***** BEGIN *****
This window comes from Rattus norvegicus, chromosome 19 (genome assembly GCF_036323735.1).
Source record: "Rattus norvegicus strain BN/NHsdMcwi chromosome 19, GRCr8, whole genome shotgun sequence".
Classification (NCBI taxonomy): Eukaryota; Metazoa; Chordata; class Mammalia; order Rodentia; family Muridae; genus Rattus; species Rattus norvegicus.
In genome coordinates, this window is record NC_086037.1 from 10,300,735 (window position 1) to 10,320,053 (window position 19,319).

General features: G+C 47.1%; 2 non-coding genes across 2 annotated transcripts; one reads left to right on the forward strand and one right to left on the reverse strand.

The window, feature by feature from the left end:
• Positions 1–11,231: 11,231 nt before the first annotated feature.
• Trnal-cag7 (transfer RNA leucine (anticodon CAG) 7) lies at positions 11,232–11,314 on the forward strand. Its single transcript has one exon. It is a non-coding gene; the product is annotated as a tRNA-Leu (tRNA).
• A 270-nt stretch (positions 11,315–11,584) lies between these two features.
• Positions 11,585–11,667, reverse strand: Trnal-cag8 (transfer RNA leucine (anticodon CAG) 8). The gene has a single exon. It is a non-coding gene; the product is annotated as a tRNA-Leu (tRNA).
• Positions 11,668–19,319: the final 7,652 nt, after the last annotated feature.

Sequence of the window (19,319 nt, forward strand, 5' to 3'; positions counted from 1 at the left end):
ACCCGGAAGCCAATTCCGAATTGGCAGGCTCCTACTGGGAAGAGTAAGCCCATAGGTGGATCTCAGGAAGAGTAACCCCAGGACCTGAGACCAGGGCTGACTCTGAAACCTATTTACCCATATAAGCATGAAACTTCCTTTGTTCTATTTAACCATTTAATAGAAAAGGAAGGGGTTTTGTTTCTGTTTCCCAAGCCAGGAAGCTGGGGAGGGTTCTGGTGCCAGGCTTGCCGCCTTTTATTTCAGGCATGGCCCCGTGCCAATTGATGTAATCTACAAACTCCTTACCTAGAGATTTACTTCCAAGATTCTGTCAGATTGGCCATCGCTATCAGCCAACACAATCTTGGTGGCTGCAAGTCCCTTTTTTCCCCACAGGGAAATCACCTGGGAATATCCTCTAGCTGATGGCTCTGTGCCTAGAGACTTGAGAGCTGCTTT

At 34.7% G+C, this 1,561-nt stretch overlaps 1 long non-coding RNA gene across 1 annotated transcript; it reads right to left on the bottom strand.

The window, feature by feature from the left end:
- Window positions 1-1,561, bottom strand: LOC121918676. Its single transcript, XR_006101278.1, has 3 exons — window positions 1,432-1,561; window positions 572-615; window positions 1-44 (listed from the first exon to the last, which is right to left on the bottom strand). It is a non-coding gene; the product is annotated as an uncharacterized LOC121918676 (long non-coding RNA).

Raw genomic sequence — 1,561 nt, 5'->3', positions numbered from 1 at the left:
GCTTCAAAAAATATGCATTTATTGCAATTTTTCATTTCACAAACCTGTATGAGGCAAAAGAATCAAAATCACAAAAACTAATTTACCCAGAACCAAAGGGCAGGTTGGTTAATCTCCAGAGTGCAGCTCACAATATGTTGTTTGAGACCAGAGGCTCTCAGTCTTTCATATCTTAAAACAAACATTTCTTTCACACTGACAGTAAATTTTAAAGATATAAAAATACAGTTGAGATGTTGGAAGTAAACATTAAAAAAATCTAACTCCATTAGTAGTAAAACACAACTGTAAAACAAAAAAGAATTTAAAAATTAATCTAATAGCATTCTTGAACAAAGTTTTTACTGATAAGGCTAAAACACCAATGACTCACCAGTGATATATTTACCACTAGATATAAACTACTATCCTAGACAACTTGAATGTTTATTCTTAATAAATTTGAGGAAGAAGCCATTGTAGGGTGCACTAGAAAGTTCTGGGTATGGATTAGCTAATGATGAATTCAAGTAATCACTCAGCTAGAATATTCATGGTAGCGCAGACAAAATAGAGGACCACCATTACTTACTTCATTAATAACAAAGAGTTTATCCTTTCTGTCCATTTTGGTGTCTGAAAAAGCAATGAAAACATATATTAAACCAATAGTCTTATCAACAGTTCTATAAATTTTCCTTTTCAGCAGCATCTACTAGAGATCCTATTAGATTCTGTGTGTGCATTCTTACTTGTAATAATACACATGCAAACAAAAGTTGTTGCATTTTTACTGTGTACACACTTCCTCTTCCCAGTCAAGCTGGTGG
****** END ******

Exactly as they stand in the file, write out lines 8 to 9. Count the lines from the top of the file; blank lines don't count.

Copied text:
• Trnal-cag7 (transfer RNA leucine (anticodon CAG) 7) lies at positions 11,232–11,314 on the forward strand. Its single transcript has one exon. It is a non-coding gene; the product is annotated as a tRNA-Leu (tRNA).
• A 270-nt stretch (positions 11,315–11,584) lies between these two features.